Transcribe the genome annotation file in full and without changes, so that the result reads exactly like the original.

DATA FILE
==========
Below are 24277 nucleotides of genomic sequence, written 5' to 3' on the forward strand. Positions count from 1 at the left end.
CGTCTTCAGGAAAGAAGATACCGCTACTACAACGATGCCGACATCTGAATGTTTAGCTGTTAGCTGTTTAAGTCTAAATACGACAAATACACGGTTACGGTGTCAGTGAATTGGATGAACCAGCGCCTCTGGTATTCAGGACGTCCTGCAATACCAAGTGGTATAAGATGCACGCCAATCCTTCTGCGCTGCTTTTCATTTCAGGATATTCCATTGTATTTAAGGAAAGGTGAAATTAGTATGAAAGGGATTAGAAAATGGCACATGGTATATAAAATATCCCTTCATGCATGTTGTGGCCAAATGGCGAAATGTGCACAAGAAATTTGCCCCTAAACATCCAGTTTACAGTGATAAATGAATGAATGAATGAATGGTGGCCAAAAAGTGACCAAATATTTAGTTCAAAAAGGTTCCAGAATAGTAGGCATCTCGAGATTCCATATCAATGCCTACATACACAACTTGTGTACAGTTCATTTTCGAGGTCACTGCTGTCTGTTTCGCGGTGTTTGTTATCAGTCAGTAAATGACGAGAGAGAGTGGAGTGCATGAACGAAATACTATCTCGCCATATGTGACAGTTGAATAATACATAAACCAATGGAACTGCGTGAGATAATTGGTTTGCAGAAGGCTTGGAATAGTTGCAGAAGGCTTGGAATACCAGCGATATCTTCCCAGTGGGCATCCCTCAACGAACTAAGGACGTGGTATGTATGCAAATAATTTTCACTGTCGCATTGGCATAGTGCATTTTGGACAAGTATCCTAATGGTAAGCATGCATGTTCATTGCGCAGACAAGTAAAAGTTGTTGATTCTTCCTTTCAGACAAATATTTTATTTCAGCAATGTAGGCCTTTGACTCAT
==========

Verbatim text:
Below are 24277 nucleotides of genomic sequence, written 5' to 3' on the forward strand. Positions count from 1 at the left end.
CGTCTTCAGGAAAGAAGATACCGCTACTACAACGATGCCGACATCTGAATGTTTAGCTGTTAGCTGTTTAAGTCTAAATACGACAAATACACGGTTACGGTGTCAGTGAATTGGATGAACCAGCGCCTCTGGTATTCAGGACGTCCTGCAATACCAAGTGGTATAAGATGCACGCCAATCCTTCTGCGCTGCTTTTCATTTCAGGATATTCCATTGTATTTAAGGAAAGGTGAAATTAGTATGAAAGGGATTAGAAAATGGCACATGGTATATAAAATATCCCTTCATGCATGTTGTGGCCAAATGGCGAAATGTGCACAAGAAATTTGCCCCTAAACATCCAGTTTACAGTGATAAATGAATGAATGAATGAATGGTGGCCAAAAAGTGACCAAATATTTAGTTCAAAAAGGTTCCAGAATAGTAGGCATCTCGAGATTCCATATCAATGCCTACATACACAACTTGTGTACAGTTCATTTTCGAGGTCACTGCTGTCTGTTTCGCGGTGTTTGTTATCAGTCAGTAAATGACGAGAGAGAGTGGAGTGCATGAACGAAATACTATCTCGCCATATGTGACAGTTGAATAATACATAAACCAATGGAACTGCGTGAGATAATTGGTTTGCAGAAGGCTTGGAATAGTTGCAGAAGGCTTGGAATACCAGCGATATCTTCCCAGTGGGCATCCCTCAACGAACTAAGGACGTGGTATGTATGCAAATAATTTTCACTGTCGCATTGGCATAGTGCATTTTGGACAAGTATCCTAATGGTAAGCATGCATGTTCATTGCGCAGACAAGTAAAAGTTGTTGATTCTTCCTTTCAGACAAATATTTTATTTCAGCAATGTAGGCCTTTGACTCAT